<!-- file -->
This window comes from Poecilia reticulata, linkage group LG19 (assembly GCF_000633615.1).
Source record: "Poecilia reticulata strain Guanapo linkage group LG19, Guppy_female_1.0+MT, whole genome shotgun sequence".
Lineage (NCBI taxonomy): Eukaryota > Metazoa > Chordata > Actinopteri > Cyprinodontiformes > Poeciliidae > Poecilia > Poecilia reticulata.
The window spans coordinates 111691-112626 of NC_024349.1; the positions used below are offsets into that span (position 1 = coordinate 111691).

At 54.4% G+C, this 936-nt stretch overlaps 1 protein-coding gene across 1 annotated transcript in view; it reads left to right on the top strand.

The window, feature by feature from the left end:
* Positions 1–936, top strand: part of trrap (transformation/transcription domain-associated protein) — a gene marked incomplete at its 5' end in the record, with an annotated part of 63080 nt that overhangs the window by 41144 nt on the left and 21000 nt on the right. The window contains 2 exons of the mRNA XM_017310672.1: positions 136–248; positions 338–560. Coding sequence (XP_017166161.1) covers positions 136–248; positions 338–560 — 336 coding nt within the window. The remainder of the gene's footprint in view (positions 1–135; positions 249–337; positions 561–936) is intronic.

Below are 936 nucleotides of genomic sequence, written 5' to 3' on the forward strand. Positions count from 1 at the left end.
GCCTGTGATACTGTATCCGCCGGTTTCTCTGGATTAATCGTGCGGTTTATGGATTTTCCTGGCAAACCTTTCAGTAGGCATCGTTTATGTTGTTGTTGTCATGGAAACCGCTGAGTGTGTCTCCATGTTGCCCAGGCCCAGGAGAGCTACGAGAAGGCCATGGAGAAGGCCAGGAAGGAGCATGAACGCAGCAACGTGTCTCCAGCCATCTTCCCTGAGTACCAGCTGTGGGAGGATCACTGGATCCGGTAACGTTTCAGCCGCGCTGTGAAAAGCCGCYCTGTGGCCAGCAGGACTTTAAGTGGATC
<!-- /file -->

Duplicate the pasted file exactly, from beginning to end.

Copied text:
This window comes from Poecilia reticulata, linkage group LG19 (assembly GCF_000633615.1).
Source record: "Poecilia reticulata strain Guanapo linkage group LG19, Guppy_female_1.0+MT, whole genome shotgun sequence".
Lineage (NCBI taxonomy): Eukaryota > Metazoa > Chordata > Actinopteri > Cyprinodontiformes > Poeciliidae > Poecilia > Poecilia reticulata.
The window spans coordinates 111691-112626 of NC_024349.1; the positions used below are offsets into that span (position 1 = coordinate 111691).

At 54.4% G+C, this 936-nt stretch overlaps 1 protein-coding gene across 1 annotated transcript in view; it reads left to right on the top strand.

The window, feature by feature from the left end:
* Positions 1–936, top strand: part of trrap (transformation/transcription domain-associated protein) — a gene marked incomplete at its 5' end in the record, with an annotated part of 63080 nt that overhangs the window by 41144 nt on the left and 21000 nt on the right. The window contains 2 exons of the mRNA XM_017310672.1: positions 136–248; positions 338–560. Coding sequence (XP_017166161.1) covers positions 136–248; positions 338–560 — 336 coding nt within the window. The remainder of the gene's footprint in view (positions 1–135; positions 249–337; positions 561–936) is intronic.

Below are 936 nucleotides of genomic sequence, written 5' to 3' on the forward strand. Positions count from 1 at the left end.
GCCTGTGATACTGTATCCGCCGGTTTCTCTGGATTAATCGTGCGGTTTATGGATTTTCCTGGCAAACCTTTCAGTAGGCATCGTTTATGTTGTTGTTGTCATGGAAACCGCTGAGTGTGTCTCCATGTTGCCCAGGCCCAGGAGAGCTACGAGAAGGCCATGGAGAAGGCCAGGAAGGAGCATGAACGCAGCAACGTGTCTCCAGCCATCTTCCCTGAGTACCAGCTGTGGGAGGATCACTGGATCCGGTAACGTTTCAGCCGCGCTGTGAAAAGCCGCYCTGTGGCCAGCAGGACTTTAAGTGGATC